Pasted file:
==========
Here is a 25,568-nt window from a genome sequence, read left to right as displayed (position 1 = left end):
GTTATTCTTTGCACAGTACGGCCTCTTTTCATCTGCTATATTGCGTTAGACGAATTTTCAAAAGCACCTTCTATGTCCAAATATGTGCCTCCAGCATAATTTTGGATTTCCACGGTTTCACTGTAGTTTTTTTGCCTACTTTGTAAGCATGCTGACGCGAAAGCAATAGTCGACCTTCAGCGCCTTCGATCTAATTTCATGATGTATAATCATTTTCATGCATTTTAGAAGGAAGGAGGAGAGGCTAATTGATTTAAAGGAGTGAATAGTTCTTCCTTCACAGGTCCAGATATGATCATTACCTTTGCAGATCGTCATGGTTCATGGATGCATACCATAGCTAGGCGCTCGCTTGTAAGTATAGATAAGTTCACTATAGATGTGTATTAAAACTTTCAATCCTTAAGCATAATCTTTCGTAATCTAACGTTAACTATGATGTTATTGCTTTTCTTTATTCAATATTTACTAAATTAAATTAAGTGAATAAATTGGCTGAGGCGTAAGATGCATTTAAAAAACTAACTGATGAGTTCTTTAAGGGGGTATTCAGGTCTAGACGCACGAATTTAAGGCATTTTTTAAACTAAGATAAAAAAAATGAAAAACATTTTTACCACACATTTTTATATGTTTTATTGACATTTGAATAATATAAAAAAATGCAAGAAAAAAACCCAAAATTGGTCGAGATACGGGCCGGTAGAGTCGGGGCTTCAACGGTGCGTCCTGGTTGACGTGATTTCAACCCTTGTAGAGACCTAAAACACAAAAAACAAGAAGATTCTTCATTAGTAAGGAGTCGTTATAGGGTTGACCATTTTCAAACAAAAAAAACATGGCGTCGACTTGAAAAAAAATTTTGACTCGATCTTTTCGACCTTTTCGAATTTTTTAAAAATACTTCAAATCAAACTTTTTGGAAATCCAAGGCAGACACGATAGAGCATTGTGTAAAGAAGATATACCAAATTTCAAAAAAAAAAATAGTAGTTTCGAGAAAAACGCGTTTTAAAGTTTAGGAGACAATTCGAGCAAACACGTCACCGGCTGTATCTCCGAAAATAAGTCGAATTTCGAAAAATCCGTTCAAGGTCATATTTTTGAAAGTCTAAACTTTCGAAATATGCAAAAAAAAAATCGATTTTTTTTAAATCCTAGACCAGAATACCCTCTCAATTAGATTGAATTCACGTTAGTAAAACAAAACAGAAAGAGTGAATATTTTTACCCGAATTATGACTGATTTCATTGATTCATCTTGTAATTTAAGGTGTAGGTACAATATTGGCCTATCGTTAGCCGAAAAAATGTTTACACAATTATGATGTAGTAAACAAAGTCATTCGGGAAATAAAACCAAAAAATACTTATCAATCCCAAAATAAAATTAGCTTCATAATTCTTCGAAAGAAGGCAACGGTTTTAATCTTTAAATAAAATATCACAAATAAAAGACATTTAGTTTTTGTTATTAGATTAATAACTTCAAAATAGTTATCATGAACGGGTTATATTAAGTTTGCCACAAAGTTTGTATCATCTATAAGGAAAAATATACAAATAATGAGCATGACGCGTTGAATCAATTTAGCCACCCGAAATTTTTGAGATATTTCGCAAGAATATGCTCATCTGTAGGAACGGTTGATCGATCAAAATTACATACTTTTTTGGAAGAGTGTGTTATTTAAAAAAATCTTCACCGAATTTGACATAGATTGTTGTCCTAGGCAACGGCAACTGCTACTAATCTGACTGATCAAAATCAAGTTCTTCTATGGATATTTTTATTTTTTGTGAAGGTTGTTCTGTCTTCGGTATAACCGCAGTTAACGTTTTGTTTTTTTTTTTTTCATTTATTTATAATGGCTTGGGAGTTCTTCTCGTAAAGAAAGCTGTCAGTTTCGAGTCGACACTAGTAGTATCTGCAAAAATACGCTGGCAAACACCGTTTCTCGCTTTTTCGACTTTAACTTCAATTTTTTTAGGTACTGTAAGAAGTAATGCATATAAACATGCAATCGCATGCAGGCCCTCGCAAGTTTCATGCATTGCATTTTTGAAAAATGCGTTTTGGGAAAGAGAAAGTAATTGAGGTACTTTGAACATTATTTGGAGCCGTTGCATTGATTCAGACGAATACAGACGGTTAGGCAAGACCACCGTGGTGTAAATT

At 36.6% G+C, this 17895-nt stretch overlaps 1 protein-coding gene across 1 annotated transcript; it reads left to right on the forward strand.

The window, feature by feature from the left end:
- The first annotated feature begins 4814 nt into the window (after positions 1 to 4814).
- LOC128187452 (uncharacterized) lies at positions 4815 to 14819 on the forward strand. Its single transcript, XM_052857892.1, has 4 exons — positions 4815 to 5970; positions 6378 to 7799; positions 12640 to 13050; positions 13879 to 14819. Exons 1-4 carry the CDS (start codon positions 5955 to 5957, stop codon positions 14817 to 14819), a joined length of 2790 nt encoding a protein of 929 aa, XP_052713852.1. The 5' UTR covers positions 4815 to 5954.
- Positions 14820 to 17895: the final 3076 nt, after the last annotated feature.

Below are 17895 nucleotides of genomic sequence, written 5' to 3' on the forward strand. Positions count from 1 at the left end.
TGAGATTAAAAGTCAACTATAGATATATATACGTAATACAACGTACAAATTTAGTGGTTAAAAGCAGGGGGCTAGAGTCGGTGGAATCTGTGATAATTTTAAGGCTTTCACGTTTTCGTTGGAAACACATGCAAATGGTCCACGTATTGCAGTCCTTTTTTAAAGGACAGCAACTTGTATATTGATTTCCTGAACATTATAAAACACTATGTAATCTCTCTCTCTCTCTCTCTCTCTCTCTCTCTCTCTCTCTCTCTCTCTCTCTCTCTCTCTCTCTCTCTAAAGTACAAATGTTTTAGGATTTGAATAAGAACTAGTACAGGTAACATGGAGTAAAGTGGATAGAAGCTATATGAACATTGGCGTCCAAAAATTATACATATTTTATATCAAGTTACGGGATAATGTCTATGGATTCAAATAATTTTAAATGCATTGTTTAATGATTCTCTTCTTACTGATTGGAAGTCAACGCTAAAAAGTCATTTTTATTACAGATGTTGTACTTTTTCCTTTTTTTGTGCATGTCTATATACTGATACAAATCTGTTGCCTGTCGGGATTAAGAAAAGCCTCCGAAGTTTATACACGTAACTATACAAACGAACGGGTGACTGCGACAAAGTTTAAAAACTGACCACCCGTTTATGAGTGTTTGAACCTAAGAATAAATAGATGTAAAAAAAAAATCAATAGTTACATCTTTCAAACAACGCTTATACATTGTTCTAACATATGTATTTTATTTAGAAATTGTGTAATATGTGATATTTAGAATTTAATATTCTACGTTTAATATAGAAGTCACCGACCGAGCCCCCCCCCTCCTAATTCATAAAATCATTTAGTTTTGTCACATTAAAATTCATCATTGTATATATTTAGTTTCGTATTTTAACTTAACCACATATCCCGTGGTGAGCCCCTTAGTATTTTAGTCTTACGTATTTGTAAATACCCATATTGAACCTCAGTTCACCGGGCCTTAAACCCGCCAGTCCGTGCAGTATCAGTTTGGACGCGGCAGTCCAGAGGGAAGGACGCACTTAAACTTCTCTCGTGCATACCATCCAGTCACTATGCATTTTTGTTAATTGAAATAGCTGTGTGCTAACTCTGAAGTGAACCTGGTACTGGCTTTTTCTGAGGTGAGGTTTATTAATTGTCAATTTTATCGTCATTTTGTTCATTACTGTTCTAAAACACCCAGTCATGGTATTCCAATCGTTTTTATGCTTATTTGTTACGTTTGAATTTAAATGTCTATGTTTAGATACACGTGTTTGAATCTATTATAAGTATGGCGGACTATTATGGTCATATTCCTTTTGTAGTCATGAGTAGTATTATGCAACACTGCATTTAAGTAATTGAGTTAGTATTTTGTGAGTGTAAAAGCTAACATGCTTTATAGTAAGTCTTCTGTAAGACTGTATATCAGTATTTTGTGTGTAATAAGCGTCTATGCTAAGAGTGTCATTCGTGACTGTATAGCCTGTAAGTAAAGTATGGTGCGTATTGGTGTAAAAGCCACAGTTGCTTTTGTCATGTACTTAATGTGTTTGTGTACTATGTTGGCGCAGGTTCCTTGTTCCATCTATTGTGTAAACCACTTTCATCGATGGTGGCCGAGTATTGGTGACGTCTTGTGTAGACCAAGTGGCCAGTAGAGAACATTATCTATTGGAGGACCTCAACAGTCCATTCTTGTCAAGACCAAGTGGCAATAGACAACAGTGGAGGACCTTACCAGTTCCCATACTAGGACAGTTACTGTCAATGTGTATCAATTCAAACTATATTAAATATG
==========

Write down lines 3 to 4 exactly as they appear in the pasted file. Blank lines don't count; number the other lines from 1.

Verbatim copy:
At 36.6% G+C, this 17895-nt stretch overlaps 1 protein-coding gene across 1 annotated transcript; it reads left to right on the forward strand.

The window, feature by feature from the left end: